Analog Computing Machine in Fuel Systems Building from NASA on The Commons

No, Your Computer Doesn’t Hate You

Jesse Fuller
3 min readSep 9, 2014

Any sufficiently advanced technology is indistinguishable from magic.” — Arthur C. Clarke

A relatively short time ago, on a universal scale, many very intelligent humans were stuck on a big physics problem. In everyday life, a gun on a train fires a bullet that is the speed of a bullet shot from a stationary gun plus the speed of the train. For some weird reason, light doesn’t work that way. Plagued by the idea that light didn’t seem to follow the regular rules, thinkers worldwide began to crowbar in some elaborate (and totally harebrained) ideas about something called luminiferous aether.

One pretty bright dude realigned his thinking and emerged with a startling solution: what if everything is relative to the speed of light itself? This is a hugely difficult idea because we do not (normally) travel at speeds close to the speed of light, so there really was no way you could ask even the most intelligent humans to viscerally understand this basic truth of the universe.

Flash forward to the present day: one furiously triple-clicks a hyperlink and curses as a windows pop up in succession one after another; another swings controller wildly in the direction the on-screen character needs to go despite actual buttons controlling directional movement; you say “the computer knows you are around, so now it is behaving;” we press harder on our smooth glass coffee table tablets; we yell obscenities at our smartphone assistants; we curse these machines for being so gosh-darn capricious.

All of these things are infallible machines of pure logic. We are not.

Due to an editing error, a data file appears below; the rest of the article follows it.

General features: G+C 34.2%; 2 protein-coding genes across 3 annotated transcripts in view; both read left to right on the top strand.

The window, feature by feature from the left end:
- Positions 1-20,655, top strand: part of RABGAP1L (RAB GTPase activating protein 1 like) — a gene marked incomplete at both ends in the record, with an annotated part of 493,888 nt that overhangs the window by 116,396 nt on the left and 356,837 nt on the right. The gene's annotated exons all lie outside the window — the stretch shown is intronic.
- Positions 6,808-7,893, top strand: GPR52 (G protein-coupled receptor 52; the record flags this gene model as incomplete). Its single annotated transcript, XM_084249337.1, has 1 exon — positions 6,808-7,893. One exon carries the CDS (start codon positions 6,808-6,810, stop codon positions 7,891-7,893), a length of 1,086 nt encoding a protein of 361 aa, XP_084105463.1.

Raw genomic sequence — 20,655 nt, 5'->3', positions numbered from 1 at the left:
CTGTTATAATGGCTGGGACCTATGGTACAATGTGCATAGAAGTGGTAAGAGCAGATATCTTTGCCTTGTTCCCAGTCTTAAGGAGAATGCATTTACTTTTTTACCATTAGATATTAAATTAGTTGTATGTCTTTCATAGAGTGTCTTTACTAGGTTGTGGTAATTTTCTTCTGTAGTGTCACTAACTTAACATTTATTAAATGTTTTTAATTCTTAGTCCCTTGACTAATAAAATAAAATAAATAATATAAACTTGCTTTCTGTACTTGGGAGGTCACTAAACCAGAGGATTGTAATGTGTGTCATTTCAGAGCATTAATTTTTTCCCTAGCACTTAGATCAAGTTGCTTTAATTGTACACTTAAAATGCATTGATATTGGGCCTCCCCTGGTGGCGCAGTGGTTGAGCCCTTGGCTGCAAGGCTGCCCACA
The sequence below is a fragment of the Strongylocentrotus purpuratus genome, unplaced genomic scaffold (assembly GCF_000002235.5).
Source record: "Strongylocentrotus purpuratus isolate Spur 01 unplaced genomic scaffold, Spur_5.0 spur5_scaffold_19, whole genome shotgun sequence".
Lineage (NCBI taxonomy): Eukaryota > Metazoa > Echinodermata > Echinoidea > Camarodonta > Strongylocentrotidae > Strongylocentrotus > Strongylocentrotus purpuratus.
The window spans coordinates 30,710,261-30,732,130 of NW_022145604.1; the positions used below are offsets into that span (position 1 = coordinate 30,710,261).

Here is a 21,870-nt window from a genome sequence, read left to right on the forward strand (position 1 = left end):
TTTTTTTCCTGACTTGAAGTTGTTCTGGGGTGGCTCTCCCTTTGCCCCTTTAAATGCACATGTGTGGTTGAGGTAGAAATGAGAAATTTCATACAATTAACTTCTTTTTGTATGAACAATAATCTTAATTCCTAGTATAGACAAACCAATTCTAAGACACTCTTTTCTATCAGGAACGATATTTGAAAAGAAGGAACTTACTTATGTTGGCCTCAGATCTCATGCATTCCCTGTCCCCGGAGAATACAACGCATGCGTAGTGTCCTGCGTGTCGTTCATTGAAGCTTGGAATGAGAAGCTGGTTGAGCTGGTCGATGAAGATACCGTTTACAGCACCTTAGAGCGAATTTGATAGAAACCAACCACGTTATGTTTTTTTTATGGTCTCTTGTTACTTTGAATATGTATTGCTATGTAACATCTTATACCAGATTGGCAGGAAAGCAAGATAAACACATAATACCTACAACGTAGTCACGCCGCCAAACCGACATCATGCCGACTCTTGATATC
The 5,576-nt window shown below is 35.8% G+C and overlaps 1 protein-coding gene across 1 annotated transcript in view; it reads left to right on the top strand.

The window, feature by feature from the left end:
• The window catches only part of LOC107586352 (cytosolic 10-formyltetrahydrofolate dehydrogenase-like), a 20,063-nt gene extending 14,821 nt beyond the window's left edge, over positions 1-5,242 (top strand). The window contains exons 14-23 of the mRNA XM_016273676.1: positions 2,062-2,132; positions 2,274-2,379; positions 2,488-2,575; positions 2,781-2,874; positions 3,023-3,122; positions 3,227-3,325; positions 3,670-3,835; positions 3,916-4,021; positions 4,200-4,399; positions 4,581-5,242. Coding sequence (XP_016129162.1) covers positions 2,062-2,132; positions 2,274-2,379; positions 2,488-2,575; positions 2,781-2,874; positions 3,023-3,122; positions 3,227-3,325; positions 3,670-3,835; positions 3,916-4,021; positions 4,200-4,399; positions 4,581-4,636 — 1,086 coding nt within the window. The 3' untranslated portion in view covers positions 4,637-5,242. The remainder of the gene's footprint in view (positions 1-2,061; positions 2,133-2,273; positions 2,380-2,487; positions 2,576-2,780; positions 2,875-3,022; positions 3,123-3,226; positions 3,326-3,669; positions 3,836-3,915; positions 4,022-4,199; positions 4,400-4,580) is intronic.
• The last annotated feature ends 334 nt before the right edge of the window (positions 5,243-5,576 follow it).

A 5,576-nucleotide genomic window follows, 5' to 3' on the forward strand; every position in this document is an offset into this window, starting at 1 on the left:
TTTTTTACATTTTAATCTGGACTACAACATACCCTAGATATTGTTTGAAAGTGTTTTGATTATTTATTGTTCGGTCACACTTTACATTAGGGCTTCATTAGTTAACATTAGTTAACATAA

Computers are supremely logical tools that do exactly what they are instructed to do. But every computer that you interact with is layers deep in instruction that is designed to let you forget that it is a very complex calculator at heart. But they do what they are designed to do — that is read, write, and exchange data — very well.

We are fallible. We lie. We forget. We daydream. We’re a fundamentally different sort of machine. But when we interact with computers, we both treat them as another machine like ourselves and we trust our capacities more than the computer’s. It is not that we’re unintelligent. Quite the opposite; we’re still vastly more intelligent than any of our computing machines. But we still are not as good at remembering and computing as they are.

Yes, there are bugs. But a bug in your program was put there by the person who wrote the code that makes up the program. Why would they do such a thing? Because programmers too are fallible machines. Sometimes they forget that they already used that variable name. Sometimes they can’t remember some minutiae in a code library programmed by some Mötley Crüe fan in 1989 halfway around the word, but was able to get it to work by a stroke of luck; you may not be so lucky because your initial conditions are different. Or maybe, they are just putting a new layer of varnish on innumerable deeper layers that have built up over the years.

In the end, when you interact with your machines, remember a few things:
1. Computers cannot think. They cannot misbehave. They cannot act out of spite. They cannot act out of goodwill. They act as they were instructed to act.
2. You are a fuzzy information machine of fantastic and unmatched complexity, capable of creative thought, movement, and emotion.
3. You need rest. Computers do not.

So the next time you are working overtime and that Excel sheet will not do what you want it to do, go home. Eat a delicious dinner. Listen to an album. Have a glass of wine with your spouse. Get a good night’s sleep. Your computer will be there tomorrow, magically able to do what you want it to do. Only, it isn’t the computer that changed.

Editing by Veronica Guzzardi and Steven Kitzes.



Jesse Fuller

Jesse Fuller is a bike nerd who sold thier car in 2012 and never looked back. They also do computery stuff from time to time.